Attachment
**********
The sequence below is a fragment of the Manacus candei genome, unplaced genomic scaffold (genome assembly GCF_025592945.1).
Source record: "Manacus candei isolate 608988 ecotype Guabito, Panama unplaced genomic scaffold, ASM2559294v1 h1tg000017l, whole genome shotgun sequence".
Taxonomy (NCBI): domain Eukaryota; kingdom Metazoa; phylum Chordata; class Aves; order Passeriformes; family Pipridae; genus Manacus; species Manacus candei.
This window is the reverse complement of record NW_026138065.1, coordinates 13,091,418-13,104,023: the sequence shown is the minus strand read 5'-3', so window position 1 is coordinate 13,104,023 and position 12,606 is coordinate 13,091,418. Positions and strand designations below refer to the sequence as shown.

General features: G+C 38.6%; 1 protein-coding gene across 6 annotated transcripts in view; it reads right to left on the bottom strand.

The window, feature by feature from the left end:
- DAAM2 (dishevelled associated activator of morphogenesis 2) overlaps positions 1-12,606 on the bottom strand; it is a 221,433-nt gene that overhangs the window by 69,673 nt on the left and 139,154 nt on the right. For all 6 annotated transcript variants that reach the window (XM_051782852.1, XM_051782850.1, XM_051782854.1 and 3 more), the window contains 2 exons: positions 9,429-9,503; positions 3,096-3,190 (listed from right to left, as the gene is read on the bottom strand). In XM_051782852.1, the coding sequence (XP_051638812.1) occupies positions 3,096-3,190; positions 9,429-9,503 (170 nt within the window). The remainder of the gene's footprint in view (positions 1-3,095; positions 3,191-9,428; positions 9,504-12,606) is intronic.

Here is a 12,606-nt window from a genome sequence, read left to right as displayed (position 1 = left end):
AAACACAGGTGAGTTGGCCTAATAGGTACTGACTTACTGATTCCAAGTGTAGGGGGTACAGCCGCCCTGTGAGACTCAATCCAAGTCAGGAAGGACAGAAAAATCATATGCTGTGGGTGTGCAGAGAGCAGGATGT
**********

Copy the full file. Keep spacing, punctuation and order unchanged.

The sequence below is a fragment of the Manacus candei genome, unplaced genomic scaffold (genome assembly GCF_025592945.1).
Source record: "Manacus candei isolate 608988 ecotype Guabito, Panama unplaced genomic scaffold, ASM2559294v1 h1tg000017l, whole genome shotgun sequence".
Taxonomy (NCBI): domain Eukaryota; kingdom Metazoa; phylum Chordata; class Aves; order Passeriformes; family Pipridae; genus Manacus; species Manacus candei.
This window is the reverse complement of record NW_026138065.1, coordinates 13,091,418-13,104,023: the sequence shown is the minus strand read 5'-3', so window position 1 is coordinate 13,104,023 and position 12,606 is coordinate 13,091,418. Positions and strand designations below refer to the sequence as shown.

General features: G+C 38.6%; 1 protein-coding gene across 6 annotated transcripts in view; it reads right to left on the bottom strand.

The window, feature by feature from the left end:
- DAAM2 (dishevelled associated activator of morphogenesis 2) overlaps positions 1-12,606 on the bottom strand; it is a 221,433-nt gene that overhangs the window by 69,673 nt on the left and 139,154 nt on the right. For all 6 annotated transcript variants that reach the window (XM_051782852.1, XM_051782850.1, XM_051782854.1 and 3 more), the window contains 2 exons: positions 9,429-9,503; positions 3,096-3,190 (listed from right to left, as the gene is read on the bottom strand). In XM_051782852.1, the coding sequence (XP_051638812.1) occupies positions 3,096-3,190; positions 9,429-9,503 (170 nt within the window). The remainder of the gene's footprint in view (positions 1-3,095; positions 3,191-9,428; positions 9,504-12,606) is intronic.

Here is a 12,606-nt window from a genome sequence, read left to right as displayed (position 1 = left end):
AAACACAGGTGAGTTGGCCTAATAGGTACTGACTTACTGATTCCAAGTGTAGGGGGTACAGCCGCCCTGTGAGACTCAATCCAAGTCAGGAAGGACAGAAAAATCATATGCTGTGGGTGTGCAGAGAGCAGGATGT